SUMMARY: scsi disk format prob/ques

From: Chuck Campbell (
Date: Fri Jan 27 1995 - 13:41:38 CST

first I want to thank everyone who responded. I learned a couple of things,
and confirmed my worst fears as well.

One suggestion was to drop to single user mode, run fsck, then dump the file
system(s). I agree, but the fsck was complaining soooo much (I stuck it out
and spent 2+ hours answering questions and trying to salvage/repair
everything it asked about, but fsck had many, many, many read and/or write

Others suggested that a bad format.dat (label) could cause this. I verified
the number of cylinders, tracks, sectors and blocks per sector.

A suggestion about termination and/or bad scsi cables was made, so I
removed all external devices, and still had the problems. An interesting
side effect is that the fastest device on the bus tends to generate the error,
not the device which is really having the problem. When I removed the
external disk I originally thought was having a problem, it became very
clear that the internal (boot device) was the disk with a problem.

I already had a (suspected good) backup from the day before with no errors,
so I opted to format the drive.

The correct process (cook book style) as I understand it is:
1)run format
  define the disk type (get correct parameters for the drive)
  analyse (be sure and do setup first though defaults work fine, but if you
    select repair bad sectors, it will damage any files, even in a
    non-destructive test)
    if you find bad blocks that analyse doesn't fix, go to repair and
    repair them
  go to defect
    commit the changes you have made
  go to format and format the drive
  go to partition and set up your filesystem(s)
  label the disk
  exit format
2)run newfs for each new filesystem
3)install the miniroot from cd
4)run suninstall

Suninstall kept falling over with read and/or write errors at lots of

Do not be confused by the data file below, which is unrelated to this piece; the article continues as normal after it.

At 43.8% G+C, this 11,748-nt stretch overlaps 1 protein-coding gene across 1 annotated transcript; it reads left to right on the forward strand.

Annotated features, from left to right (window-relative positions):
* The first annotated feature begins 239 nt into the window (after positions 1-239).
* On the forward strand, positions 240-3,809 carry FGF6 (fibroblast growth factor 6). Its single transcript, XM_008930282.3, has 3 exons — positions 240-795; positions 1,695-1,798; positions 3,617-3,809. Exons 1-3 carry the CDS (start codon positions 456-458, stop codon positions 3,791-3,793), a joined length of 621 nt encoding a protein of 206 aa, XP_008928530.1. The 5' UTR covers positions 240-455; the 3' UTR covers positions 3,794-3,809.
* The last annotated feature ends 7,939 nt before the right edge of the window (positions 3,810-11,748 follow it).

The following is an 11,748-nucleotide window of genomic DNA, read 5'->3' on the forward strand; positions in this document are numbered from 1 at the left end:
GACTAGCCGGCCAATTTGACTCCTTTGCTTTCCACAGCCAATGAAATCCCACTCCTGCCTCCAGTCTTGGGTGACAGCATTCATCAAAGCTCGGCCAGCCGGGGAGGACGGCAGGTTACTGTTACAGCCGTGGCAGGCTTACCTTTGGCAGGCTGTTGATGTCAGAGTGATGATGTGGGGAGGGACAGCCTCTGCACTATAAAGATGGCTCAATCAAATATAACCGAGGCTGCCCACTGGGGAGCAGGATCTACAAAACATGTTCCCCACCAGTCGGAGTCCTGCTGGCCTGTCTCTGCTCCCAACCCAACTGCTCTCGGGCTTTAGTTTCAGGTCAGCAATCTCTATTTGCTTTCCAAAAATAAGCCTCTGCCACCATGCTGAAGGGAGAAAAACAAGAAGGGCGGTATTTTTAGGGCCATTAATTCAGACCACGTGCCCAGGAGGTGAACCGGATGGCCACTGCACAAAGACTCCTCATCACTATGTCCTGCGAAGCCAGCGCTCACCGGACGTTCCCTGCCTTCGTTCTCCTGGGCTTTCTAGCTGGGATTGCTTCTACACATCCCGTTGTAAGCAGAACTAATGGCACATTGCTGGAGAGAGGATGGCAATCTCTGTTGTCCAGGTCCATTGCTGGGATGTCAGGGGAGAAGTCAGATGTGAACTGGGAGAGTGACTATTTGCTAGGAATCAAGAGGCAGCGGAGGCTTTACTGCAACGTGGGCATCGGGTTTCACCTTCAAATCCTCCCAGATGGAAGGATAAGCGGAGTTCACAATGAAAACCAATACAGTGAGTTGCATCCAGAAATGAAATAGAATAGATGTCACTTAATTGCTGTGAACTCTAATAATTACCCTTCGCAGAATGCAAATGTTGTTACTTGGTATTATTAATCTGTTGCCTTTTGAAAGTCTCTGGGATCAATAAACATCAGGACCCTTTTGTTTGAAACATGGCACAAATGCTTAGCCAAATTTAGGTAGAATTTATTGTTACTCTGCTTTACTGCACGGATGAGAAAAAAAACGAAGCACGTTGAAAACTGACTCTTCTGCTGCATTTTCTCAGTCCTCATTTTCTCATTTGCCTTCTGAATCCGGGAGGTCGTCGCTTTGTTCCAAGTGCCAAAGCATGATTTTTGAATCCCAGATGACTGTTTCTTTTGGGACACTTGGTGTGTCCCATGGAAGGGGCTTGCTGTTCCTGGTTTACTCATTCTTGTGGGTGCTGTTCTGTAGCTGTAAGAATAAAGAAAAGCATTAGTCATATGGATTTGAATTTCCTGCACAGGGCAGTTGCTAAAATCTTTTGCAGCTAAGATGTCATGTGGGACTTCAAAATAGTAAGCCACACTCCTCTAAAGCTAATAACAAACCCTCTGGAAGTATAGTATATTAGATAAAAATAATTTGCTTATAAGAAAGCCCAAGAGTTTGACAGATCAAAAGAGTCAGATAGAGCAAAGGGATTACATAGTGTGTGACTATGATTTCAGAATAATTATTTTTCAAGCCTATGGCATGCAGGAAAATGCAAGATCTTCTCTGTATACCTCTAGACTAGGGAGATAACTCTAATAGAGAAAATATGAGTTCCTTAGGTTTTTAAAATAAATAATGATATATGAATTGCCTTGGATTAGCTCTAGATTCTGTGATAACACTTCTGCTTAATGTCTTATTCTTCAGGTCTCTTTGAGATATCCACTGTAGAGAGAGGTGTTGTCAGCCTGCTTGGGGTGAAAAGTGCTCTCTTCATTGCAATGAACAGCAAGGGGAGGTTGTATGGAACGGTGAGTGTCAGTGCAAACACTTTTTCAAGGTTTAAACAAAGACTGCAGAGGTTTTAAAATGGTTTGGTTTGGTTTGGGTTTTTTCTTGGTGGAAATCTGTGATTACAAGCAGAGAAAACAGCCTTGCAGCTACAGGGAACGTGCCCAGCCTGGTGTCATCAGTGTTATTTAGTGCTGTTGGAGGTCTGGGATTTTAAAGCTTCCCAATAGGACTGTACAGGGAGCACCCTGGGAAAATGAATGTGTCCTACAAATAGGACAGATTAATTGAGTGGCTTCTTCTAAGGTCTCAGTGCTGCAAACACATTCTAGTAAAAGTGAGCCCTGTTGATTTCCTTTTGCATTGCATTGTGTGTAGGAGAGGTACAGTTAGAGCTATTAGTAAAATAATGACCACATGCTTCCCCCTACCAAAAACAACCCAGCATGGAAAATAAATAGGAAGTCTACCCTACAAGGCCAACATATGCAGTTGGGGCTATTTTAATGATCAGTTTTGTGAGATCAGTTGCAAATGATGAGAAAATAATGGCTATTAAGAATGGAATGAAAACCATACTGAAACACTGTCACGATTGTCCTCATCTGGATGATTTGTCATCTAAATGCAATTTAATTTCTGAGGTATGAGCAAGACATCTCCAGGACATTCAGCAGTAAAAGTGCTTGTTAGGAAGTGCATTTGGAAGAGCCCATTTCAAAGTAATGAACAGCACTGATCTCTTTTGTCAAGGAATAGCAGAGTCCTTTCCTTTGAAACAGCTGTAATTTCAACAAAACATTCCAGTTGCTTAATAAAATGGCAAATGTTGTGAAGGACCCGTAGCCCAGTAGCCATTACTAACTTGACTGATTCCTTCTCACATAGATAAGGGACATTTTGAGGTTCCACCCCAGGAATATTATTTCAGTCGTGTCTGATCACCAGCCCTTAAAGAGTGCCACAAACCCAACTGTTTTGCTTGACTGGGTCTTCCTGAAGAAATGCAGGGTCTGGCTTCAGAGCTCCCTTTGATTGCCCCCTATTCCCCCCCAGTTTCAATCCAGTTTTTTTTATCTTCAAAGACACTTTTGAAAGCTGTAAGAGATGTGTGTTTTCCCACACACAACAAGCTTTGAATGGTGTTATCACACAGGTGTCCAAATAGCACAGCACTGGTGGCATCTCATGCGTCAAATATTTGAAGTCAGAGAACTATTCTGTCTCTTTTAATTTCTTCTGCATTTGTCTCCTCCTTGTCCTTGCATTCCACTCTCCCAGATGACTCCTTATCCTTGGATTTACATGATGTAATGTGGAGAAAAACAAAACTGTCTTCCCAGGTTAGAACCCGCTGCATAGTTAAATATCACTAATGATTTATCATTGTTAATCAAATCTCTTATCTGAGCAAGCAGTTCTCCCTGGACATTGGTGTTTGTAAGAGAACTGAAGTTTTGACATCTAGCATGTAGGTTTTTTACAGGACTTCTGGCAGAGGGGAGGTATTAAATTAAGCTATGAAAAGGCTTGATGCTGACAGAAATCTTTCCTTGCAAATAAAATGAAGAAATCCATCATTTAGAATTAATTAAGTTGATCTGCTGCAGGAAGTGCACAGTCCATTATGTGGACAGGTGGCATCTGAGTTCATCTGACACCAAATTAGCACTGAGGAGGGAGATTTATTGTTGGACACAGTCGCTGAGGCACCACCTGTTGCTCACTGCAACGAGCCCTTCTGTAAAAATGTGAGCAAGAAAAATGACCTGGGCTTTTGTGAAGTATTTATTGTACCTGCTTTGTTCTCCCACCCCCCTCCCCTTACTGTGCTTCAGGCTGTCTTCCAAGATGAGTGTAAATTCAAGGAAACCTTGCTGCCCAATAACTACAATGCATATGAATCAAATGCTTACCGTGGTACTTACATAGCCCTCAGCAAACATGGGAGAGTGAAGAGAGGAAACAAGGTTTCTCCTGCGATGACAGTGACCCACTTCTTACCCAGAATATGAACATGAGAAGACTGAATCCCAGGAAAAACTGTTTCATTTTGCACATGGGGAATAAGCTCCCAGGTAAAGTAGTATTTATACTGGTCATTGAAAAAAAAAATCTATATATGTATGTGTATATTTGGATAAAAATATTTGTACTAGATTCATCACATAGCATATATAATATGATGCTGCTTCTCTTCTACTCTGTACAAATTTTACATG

different places. I kept repeating the above with manual repairs of reported
bad blocks in format.

Another suggestion was that bad power to the device could cause similar
effects. The power supply was tested, and was found to be ok.

In suninstall, you can choose to re-partition, or even reformat the drive. As
it turned out I have a bad disk (suspected controller electronics) which
intermittently would have read/write errors anywhere on the disk. Throwing
out the defects list and analysing again gave a different set of defects...

It was also suggested that I might have forgotten to do a newfs prior to
installing, but suninstall will run it for you if you haven't done it
already, and you happen to be having suninstall format and partition for you.
bought a new disk (micropolis, 2+Gb, 5 yr warranty) and all is back in
order now. Thanks again to everyone for the help with the format details
and trouble shooting tips.

Any errors here are mine in transcription, and if I have missed anyone in the
acknowledgements, I apologise.


Steve Raffensberger
Paul E. Silu
Larry Ash
Robert Tag
Kev (my apologies, I lost your last name in my editting)
Claudia Mandara
Ercole Colonnese

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